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A house, a dwelling, or a residence.
Historically under English Law, a manor was a parcel of land granted by the king to a lord or other high ranking person. Incident to every manor was the right of the lord to hold a court called the court baron, which was organized to maintain and enforce the services and duties that were owed to the lord of the manor. The lands that constituted the manor holdings included terrae tenementales, Latin for "tenemental lands," and terrae dominicales, Latin for "demesne lands." The lord gave the tenemental lands to his followers or retainers in freehold. He retained part of the demesne lands for his own use but gave part to tenants in copyhold—those who took possession of the land by virtue of the evidence or copy in the records of the lord's court. A portion of the demesne lands, called the lord's waste, served as public roads and common pasture land for the lord and his tenants.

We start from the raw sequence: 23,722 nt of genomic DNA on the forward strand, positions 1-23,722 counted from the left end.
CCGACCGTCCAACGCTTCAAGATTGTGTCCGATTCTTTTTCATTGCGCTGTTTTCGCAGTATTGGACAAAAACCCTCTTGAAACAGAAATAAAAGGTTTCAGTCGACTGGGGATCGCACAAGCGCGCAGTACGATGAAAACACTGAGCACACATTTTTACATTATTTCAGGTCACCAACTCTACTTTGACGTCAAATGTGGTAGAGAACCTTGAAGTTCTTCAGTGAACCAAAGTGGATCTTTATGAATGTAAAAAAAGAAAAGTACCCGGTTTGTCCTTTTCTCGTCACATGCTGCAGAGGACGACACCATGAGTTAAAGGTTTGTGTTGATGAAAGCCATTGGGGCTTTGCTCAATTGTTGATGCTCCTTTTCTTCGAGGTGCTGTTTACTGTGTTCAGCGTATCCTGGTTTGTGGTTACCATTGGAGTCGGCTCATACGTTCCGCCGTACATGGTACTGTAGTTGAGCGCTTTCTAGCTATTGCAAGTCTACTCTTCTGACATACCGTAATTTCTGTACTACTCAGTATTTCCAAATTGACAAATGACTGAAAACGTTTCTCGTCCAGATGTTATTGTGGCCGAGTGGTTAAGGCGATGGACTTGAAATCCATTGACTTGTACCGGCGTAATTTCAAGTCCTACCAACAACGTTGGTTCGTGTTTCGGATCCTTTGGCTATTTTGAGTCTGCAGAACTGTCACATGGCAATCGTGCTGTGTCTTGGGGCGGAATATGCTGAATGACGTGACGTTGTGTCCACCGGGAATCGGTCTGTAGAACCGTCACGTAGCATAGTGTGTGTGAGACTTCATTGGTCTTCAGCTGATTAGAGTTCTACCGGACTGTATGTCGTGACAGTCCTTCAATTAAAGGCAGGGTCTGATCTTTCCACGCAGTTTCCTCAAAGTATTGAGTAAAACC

The word manor also meant the privilege of having a manor with the jurisdiction of a court baron and the right to receive rents and services from the copyholders.
MANOR, estates. This word is derived from the French manoir, and signifies,
a house, residence, or habitation. At present its meaning is more enlarged,
and includes not only a dwelling-house, but also lands. Vide Co. Litt. 58,
108; 2 Roll. Ab. 121 Merl. Repert. mot Manoir. See Serg. Land Laws of
2. By the English law, a manor is a tract of land originally granted by the king to a person of rank, part of which was given by the grantee to his followers, and the rest lie retained under the name of his demesnes; that which remained uncultivated was called the lord's waste, and served for public roads and common of pasture for the lord and his tenants.